An independent investigation of Virginia Democrat Gov. Ralph Northam’s controversial yearbook photo containing both a man in blackface and Ku Klux Klan attire could not determine the identity of the individuals on Northam’s page.
Northam became inflamed in controversy this year when a medical school yearbook photo emerged showing two individuals in blackface and Ku Klux Klan (KKK) attire on his page. Northam took responsibility for the controversial photo but said in February he believed he does not appear in the picture and had no plans to resign.
Big League Politics uncovered a page from Northam’s yearbook at Virginia Military Institute (VMI) that had nicknames under his name, which included “Coonman,” a racial slur.
Many prominent Democrats, such as former Vice President Joe Biden and Sen. Cory Booker (D-NJ), as well as mainstream publications, such as the Washington Post, called on Northam to resign. After Northam faced those calls to resign, Virginia Lt. Gov. Justin Fairfax faced calls to resign for accusations of sexual misconduct. Virginia Democrat Attorney General Mark Herring admitted to wearing blackface, as well. An independent investigation commissioned by the Eastern Virginia Medical School (EVMS) could not identify the individuals in the photo.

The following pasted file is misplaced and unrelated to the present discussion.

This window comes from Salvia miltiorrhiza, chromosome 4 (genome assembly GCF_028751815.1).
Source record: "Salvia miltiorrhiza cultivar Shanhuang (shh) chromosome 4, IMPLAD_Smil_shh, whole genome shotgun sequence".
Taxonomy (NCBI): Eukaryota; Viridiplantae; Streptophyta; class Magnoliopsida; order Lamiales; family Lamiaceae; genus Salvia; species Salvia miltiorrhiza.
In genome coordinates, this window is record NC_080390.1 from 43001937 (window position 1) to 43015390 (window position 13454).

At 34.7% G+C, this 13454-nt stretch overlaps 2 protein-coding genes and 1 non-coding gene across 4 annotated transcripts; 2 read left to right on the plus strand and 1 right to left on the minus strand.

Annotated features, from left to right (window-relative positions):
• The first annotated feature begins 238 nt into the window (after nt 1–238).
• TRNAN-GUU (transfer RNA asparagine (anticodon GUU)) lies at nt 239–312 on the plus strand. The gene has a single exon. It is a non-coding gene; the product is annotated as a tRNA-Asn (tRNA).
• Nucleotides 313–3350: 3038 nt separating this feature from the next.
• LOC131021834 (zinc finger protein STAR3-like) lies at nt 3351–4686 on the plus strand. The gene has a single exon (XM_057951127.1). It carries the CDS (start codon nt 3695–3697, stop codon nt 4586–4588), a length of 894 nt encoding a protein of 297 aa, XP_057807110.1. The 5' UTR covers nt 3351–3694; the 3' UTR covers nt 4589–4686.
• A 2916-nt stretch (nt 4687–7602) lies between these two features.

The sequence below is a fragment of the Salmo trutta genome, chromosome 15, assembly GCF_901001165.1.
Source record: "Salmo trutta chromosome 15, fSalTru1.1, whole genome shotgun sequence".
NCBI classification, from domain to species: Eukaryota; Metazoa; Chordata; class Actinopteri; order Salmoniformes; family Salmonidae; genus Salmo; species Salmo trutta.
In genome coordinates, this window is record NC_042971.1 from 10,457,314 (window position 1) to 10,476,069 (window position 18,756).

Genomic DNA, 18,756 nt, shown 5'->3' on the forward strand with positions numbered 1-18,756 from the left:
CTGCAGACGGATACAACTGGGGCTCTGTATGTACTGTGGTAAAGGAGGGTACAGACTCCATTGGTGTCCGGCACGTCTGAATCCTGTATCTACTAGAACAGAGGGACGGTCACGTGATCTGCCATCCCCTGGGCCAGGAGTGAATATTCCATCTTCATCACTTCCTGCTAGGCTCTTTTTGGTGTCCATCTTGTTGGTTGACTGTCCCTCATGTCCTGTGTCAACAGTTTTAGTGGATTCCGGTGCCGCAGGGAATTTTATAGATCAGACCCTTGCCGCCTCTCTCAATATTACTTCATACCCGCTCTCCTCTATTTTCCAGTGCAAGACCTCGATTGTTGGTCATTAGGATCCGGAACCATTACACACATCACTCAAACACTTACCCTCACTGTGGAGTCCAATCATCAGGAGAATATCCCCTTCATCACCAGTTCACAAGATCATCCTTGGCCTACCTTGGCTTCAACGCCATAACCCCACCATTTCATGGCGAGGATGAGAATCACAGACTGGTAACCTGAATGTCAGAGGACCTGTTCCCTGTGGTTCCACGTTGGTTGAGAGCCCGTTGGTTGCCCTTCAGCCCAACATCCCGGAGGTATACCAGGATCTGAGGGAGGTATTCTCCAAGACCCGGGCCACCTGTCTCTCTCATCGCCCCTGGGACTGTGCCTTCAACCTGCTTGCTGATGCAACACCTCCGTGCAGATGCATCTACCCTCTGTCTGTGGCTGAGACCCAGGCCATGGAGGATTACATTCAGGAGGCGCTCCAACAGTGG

McGuireWoods, the law firm that investigated the incident, found no one “with first-hand knowledge of an actual mistake on any page, including any personal page, within the 1984 yearbook” and no evidence that the photo was placed in error. McGuireWoods did find ten photographs depicting individuals in blackface based on the law firm’s review of all EVMS yearbooks.
“We thank EVMS for its cooperation and responsiveness during the investigation,” Richard Cullen, who led the investigation, said in a press release. “EVMS ensured McGuireWoods had unfettered access to EVMS documents and members of the EVMS community. At no time was our inquiry restricted by EVMS, and the findings and conclusions contained in the report are our own.”
Richard V. Homan, president and dean of EVMS, acknowledged in a press release that the photos were a “failure” of administrative oversight on the part of EVMS.
“Their publication was hurtful, particularly to the African-American community and to our campus community,” Dr. Homan said. “It should never have happened.”